HC Deb 19 May 1911 vol 25 cc2284-354

Order for Second Reading read.


As this Bill would undoubtedly impose a charge on the Exchequer, Sir, I do not know whether or not it is in order. Perhaps you would give your ruling?


Clause 2 does not impose a charge, but Clause 3 does. The Bill therefore may proceed. I had some doubt about the Bill when I looked at it, but I have been informed that it was brought in in the same state and in practically the same words last Session, and that the Second Reading was moved over and over again, although the Bill was blocked and did not proceed any further. I am not disposed to take exception to it now as it was brought in last Session and no objection was taken. Of course, without a resolution of the Committee the third Clause will be of no use at all, and cannot be considered. Before that could be considered it would be necessary to obtain a resolution of the Committee. Therefore, the Treasury would have the final say in the matter. That Clause could not be brought in except on the Motion of a Minister.


Of course, if that is your ruling I accept it at once, and I do so all the more readily because in the course of the Debate I shall inform the hon. Member opposite that we intend to proceed with a Bill of our own.


May I ask, may not the position be prejudiced by Bills being called on after Eleven o'clock at night? It is within your knowledge that many of these are not printed, and there has been no reference to them and no discussion upon them, and hon. Members are obliged to object at first because they cannot read them, and they have not been intimated by the promoter. Are we to understand that that will handicap you in the Chair in giving a ruling in future?


Speaking generally, if Bills have been printed and circulated and repeatedly moved without objection being taken, that might rather prejudice any subsequent action of mine. I admit that I ought in theory to have read carefully all the Bills brought in last year, but I am afraid I must plead guilty to not having done so, and I trust to hon. Members to call my attention at once to matters which raise points of Order, and then I will rule upon them.


Do I understand that I may draw your attention to that any night when a Bill is called for Second Reading? I thought from a previous conversation which I had from you that you suggested that the simplest course was just to object and then it would remain over. If I did that would that be a standing objection and lose me my rights?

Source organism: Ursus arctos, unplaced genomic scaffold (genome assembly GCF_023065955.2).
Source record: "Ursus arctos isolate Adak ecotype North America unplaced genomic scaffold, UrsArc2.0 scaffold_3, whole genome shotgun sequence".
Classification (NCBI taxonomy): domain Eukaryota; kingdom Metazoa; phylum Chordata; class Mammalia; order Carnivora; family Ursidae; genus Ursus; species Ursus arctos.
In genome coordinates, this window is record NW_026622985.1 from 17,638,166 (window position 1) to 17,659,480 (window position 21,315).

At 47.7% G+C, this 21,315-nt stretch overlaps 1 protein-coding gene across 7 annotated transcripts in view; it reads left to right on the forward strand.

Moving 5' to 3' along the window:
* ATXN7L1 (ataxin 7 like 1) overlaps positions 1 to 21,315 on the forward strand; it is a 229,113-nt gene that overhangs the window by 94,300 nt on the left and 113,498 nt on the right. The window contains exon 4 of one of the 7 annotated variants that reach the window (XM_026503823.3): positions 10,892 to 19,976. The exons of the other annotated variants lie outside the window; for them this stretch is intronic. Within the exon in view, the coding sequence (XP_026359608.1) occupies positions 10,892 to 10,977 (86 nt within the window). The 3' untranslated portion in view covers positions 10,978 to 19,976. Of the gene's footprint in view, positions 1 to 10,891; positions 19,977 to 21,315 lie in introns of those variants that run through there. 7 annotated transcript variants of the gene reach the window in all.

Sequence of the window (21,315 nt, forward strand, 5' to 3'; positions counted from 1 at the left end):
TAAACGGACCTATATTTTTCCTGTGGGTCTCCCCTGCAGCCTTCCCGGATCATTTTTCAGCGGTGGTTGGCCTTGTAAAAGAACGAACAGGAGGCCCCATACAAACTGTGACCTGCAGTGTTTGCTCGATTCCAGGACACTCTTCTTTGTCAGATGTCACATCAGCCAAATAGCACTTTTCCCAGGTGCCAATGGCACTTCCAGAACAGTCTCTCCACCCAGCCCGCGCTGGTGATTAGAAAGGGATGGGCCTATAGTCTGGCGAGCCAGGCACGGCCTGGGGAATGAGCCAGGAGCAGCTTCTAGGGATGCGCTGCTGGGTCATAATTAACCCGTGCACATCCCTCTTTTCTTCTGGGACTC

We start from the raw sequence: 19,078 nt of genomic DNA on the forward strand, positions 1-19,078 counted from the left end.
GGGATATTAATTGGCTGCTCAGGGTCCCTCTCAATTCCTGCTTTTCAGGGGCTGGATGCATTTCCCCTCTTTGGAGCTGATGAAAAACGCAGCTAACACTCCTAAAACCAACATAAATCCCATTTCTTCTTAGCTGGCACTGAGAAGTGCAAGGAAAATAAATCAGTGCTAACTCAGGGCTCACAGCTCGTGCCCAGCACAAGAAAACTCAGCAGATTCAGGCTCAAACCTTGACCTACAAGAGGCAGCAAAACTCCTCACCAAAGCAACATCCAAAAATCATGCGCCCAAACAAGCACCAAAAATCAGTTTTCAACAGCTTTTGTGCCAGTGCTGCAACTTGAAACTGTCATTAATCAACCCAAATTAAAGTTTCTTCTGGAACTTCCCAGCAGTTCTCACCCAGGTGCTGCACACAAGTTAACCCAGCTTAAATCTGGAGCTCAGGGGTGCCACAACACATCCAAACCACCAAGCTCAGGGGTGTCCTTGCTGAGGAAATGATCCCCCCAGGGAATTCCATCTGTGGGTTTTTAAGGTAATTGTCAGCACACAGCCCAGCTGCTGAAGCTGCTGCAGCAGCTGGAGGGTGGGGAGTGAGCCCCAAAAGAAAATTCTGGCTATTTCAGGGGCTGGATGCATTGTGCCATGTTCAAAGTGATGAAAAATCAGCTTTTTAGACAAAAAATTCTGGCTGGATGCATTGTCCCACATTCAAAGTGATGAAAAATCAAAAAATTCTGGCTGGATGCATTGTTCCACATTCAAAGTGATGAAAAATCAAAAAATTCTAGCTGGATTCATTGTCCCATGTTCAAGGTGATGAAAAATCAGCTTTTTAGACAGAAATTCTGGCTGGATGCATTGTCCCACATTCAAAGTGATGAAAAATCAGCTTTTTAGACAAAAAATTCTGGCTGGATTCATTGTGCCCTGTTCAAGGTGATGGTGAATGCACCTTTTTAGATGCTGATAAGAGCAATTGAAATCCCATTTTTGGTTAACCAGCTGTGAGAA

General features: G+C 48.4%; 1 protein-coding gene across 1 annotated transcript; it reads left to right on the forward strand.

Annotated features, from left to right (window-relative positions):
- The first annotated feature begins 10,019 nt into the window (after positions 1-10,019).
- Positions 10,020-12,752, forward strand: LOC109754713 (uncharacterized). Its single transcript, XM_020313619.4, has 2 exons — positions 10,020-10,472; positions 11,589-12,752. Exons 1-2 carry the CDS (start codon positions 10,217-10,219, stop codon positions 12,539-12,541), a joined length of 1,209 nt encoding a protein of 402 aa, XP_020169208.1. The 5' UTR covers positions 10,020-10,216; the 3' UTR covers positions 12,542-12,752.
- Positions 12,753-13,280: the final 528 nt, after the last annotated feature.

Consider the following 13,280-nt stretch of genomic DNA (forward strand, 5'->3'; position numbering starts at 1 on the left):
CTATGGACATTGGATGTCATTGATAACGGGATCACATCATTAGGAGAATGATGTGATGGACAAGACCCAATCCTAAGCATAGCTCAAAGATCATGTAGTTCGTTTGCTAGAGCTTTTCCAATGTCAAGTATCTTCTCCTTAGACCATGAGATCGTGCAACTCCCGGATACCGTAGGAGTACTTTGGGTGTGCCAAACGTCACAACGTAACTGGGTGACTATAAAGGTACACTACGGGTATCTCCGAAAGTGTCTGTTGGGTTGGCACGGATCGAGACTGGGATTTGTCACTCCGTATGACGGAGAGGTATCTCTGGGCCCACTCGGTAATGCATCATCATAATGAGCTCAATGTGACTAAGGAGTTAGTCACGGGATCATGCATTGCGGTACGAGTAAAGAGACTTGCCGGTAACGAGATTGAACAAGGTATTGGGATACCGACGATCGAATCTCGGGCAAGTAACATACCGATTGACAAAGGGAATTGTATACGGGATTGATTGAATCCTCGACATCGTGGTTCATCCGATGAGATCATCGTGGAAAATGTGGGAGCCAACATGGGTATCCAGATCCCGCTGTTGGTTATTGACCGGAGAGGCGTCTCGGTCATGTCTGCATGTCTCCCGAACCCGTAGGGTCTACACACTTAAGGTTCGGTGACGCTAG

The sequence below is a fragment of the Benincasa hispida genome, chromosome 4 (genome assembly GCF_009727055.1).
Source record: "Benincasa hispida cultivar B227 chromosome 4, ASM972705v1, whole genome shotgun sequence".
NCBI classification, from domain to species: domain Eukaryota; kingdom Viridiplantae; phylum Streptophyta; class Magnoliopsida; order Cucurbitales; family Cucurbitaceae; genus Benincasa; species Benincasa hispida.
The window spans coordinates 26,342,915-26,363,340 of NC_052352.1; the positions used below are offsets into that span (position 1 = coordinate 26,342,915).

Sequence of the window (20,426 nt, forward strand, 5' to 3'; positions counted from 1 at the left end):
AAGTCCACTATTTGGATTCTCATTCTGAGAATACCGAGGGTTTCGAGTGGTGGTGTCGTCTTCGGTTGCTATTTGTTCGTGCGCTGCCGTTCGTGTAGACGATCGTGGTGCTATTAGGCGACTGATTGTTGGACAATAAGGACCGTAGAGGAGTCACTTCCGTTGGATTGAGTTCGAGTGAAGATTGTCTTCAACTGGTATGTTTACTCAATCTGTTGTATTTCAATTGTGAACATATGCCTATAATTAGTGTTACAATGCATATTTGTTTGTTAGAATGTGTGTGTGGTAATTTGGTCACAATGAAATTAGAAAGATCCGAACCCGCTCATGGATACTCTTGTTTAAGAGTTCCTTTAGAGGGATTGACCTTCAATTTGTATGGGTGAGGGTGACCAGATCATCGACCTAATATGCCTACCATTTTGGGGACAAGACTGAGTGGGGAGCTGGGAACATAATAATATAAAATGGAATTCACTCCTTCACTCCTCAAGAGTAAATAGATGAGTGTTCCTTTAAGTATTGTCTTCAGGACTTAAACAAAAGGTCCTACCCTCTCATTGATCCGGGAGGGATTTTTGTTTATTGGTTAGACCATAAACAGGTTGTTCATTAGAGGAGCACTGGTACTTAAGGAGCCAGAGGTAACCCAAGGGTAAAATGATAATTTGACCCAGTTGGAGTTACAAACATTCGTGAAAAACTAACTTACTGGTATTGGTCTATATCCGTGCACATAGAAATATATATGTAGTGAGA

I am sure that the hon. Member will not lose any rights which he can avoid losing, certainly not willingly. If the hon. Member desires to raise points of Order in regard to any particular Bill the best plan is to bring it to my notice privately, when I will come to a decision upon it, and if it be moved after Eleven o'clock I shall be in a position to deal with it at once and order its discharge or deal with it in whatever way may be required.


I am informed—I do not know whether it is so or not—that this Bill was not read a second time last year. It was moved, and introduced. Objection could not be taken to it until the terms of the Bill were printed. Then when the Bill was printed, and before it was read a second time, objection was taken to it and it never proceeded to a second reading. Nobody can object to the terms of a Bill or take a point of order against a Bill being proceeded with until it has been printed and has come under the notice of the House. I understand that before it passed its Second Reading last year it was objected to and was not proceeded with. Therefore objection could not be taken to it upon the point of order.


This Bill was printed and circulated last year and the cognisance of the Treasury was complete. It was moved over and over again, and the Bill was in the hands not only of hon. Gentlemen opposite and every Member of this party but every Member of the Government, and it was touched by more than one.


It was never discussed in this House.


Not in this House, but the Treasury had perfect cognisance of it, and, in addition, this Bill has been printed now for some months past. This is not a Bill which never has been printed; it is a Bill which has been printed and circulated and moved again and again, and there is, I submit, something to be said for it, although one of its Clauses imposes a charge upon the Exchequer.